But it's not surprising there are massive cutbacks. These things are expensive to run - high staff-to-passenger ratio, particularly when you take signalling and station opening into account, and lots of idle time.

I do hope OEBB takes on some of the routes, as discussed.
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Old Jan 14, 16, 7:30 am
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Originally Posted by stut View Post
The Norwegian sleeper trains are CNL-level, I'd say. There are brand new ones due to the Caledonian Sleeper routes in the UK (strictly speaking, there are three sleeper routes, with a total of 6 termini from London).
Mea culpa - in my pre-caffeinated state, I was thinking in terms of London-Scotland and London-Penzance. I'd really like to take the latter one day and head out to the islands, though on second thought perhaps not. They are a scilly place.
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Old Jan 14, 16, 11:42 am
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So I wonder if the Oberhausen - Warsaw train that is run jointly by Poland and Germany will be no more?
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Old Jan 20, 16, 4:39 pm
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So sad, an end to an era. I've done fewer overnights in sleeper cars than you can count on fingers of one hand, but will miss them.

And no, I won't be doing any more overnights in regular wagons like I did in my youth
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Old Jan 25, 16, 11:32 am
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Originally Posted by Barciur View Post
So I wonder if the Oberhausen - Warsaw train that is run jointly by Poland and Germany will be no more?
Oberhausen to Warsaw? I had no idea that it existed! But I reckon Polish rail stations are less sad than Oberhausen or Duisburg. I know there is a bus service from Duisburg to Poland, but the former bus stop has got some silly office block going up in its place. No idea where it leaves from now.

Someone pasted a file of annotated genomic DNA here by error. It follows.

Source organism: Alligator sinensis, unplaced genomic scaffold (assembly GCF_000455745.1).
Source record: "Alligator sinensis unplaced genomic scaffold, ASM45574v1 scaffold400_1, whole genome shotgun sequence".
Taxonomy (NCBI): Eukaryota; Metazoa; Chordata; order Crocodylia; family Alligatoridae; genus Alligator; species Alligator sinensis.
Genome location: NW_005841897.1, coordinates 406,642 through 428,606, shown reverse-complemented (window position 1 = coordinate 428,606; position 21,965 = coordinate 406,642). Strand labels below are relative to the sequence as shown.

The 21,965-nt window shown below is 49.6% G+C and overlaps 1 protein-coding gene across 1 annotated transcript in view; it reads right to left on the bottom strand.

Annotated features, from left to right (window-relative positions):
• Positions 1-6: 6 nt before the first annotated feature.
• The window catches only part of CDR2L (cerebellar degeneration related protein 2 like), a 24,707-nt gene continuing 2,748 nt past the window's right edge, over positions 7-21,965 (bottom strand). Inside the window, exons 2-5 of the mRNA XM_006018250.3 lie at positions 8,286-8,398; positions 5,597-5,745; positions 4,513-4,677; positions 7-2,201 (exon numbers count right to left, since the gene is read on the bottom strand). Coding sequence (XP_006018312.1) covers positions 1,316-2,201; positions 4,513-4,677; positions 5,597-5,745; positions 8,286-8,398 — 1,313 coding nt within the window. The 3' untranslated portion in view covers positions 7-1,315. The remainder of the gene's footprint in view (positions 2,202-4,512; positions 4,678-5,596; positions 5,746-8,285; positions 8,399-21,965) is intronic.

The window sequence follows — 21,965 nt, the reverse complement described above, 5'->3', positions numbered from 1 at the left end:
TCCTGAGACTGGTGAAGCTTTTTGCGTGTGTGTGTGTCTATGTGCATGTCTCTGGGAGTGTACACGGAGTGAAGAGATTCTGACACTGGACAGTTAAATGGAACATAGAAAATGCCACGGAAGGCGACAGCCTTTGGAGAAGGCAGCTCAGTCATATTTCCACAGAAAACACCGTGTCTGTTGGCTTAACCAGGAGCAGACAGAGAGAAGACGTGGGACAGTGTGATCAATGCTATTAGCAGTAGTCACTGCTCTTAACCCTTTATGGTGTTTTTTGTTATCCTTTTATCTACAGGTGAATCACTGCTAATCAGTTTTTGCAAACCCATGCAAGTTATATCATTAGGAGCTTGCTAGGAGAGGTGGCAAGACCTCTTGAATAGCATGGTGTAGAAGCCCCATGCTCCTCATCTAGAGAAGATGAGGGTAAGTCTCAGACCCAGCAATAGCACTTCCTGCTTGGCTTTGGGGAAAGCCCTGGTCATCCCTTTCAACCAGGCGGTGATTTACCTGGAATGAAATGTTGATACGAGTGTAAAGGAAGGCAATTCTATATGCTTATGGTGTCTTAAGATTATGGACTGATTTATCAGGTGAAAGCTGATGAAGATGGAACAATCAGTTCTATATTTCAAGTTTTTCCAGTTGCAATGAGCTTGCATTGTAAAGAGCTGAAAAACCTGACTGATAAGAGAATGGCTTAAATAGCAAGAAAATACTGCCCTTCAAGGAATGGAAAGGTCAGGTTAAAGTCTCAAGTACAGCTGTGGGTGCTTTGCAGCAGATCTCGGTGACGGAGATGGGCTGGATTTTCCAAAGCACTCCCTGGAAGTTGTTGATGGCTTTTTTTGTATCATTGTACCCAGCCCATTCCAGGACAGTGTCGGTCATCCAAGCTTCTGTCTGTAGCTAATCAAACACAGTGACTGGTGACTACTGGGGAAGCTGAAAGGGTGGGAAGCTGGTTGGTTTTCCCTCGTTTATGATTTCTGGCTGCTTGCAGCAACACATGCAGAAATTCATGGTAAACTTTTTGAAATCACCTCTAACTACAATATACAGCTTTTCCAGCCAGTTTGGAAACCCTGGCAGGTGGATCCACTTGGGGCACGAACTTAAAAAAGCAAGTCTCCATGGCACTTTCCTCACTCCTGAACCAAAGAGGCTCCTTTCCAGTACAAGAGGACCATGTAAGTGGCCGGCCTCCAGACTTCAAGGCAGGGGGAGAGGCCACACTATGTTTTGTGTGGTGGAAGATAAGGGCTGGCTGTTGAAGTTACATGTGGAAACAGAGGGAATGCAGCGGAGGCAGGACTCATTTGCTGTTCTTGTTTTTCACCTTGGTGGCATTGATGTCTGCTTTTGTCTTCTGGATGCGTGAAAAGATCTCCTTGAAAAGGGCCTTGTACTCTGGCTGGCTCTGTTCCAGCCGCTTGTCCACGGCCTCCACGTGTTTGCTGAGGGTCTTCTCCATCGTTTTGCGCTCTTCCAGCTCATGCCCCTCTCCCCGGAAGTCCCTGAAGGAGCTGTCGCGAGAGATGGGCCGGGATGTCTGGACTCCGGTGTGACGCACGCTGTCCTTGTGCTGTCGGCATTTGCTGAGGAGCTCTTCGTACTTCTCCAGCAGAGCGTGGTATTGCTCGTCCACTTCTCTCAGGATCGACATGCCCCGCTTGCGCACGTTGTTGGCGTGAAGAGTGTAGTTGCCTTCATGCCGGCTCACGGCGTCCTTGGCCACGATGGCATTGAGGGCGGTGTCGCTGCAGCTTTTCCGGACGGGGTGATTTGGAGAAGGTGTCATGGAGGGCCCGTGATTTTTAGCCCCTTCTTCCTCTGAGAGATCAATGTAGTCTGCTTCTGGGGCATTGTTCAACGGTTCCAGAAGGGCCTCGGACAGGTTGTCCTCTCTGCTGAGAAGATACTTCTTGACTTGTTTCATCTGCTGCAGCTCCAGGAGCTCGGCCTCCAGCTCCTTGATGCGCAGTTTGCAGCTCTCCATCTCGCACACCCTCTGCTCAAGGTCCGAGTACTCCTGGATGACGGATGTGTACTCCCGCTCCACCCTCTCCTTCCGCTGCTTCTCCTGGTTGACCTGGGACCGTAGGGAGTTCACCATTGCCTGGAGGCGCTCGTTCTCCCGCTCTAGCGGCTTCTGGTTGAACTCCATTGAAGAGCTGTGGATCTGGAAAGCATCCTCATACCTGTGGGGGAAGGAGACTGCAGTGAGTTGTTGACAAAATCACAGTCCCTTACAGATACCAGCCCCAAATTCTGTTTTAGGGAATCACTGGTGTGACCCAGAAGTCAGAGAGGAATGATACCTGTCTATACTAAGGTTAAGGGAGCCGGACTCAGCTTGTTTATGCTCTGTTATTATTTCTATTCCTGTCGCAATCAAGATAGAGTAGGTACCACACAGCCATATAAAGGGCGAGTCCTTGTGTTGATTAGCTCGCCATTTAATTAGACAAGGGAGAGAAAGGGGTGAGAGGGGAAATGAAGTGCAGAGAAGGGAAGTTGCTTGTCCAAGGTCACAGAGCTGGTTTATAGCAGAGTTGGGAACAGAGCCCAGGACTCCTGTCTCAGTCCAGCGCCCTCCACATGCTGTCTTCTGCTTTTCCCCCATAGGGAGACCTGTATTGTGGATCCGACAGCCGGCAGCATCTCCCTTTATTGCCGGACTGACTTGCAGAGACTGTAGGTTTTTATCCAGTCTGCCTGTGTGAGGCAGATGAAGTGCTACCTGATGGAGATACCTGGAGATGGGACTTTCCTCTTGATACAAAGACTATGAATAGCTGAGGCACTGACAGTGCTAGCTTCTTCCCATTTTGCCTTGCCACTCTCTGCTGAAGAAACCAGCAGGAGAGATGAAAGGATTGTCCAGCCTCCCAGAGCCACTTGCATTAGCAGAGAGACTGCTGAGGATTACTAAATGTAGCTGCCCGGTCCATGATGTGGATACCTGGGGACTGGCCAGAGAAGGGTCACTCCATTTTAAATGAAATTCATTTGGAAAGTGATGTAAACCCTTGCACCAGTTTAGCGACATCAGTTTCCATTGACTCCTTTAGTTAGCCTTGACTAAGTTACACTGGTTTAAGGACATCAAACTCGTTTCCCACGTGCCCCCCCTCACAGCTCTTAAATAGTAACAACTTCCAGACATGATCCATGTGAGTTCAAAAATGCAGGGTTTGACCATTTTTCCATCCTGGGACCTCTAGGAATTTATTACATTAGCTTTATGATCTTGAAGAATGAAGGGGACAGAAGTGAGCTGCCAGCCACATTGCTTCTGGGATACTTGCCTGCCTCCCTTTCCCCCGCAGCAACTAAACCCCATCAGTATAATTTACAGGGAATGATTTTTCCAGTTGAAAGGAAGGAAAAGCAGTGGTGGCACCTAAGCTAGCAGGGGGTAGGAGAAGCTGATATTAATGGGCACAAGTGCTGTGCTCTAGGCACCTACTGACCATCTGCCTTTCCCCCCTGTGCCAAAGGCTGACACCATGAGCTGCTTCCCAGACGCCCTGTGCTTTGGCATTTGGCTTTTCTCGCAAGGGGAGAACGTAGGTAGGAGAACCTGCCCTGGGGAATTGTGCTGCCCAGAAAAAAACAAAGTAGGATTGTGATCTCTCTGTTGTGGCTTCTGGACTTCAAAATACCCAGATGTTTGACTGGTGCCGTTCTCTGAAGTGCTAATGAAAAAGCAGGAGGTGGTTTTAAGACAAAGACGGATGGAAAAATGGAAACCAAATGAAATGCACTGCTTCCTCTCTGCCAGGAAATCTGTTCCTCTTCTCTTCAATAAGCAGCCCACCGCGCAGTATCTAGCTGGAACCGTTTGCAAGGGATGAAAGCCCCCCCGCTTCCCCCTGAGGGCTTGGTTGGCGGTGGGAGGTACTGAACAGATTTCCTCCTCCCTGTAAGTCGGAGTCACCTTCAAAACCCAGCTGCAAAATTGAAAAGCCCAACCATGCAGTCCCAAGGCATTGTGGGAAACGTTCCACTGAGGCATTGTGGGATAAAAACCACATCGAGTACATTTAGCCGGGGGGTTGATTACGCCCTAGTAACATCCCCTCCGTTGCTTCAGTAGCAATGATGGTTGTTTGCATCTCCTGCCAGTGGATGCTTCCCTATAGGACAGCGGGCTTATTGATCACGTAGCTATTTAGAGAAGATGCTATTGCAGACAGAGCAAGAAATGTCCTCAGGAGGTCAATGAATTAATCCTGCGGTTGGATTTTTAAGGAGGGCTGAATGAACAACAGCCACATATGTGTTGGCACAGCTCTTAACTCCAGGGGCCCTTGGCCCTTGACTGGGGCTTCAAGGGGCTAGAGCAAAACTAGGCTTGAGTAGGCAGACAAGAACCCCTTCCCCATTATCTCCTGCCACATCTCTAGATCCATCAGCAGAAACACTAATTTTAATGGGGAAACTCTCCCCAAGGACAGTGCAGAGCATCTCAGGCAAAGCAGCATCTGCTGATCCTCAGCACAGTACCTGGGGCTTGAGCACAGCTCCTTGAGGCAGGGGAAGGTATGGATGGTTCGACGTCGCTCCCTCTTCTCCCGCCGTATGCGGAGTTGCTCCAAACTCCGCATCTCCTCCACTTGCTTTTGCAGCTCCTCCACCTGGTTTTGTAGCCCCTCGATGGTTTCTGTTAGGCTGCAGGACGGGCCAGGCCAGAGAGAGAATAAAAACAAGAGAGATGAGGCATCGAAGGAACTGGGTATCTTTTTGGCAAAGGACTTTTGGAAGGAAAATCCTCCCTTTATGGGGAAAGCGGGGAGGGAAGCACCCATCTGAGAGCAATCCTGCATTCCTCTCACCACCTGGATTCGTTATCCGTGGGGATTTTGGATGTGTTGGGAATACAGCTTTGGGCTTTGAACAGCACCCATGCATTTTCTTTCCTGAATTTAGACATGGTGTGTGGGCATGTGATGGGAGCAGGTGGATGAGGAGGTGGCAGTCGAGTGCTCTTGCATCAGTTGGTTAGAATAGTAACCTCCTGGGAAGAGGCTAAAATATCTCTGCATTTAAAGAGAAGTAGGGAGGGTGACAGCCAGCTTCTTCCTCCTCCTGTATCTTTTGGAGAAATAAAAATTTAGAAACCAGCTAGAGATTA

The end of overnight train services is more than a shame, it's a scandal. A surprising number of people still make use of these. For me, it really bailed me out a couple of times, being able to hop on a train in Basel after a concert in Switzerland and wake up in Weimar the next day in time for a rehearsal. I've often looked for such night connections in the last year or so, and they just don't exist any more.
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Old Jan 26, 16, 1:48 pm
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While I, too, have occasionally been in the market for an overnight sleeper train, most recently Copenhagen-Dresden (June 2014), I take issue with the OP's assertion that taking a long day trip on a train is "a waste". I enjoy seeing the country that I'm traveling through...for me, the unnecessary trip to an airport and hopping around the skies is a waste.

For example, we recently traveled from Hallstatt, Austria to Muerren, Switzerland on an all-day rail itinerary requiring 7 changes of train...essentailly taking from 7am to 6pm. It was a very good way to see Austria and Switzerland, and to travel through Liechtenstein, as an added bonus.
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Old Jan 26, 16, 5:07 pm
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Will prob look to take one at some point this year, simply as it's something I've never done
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Old Jan 26, 16, 8:26 pm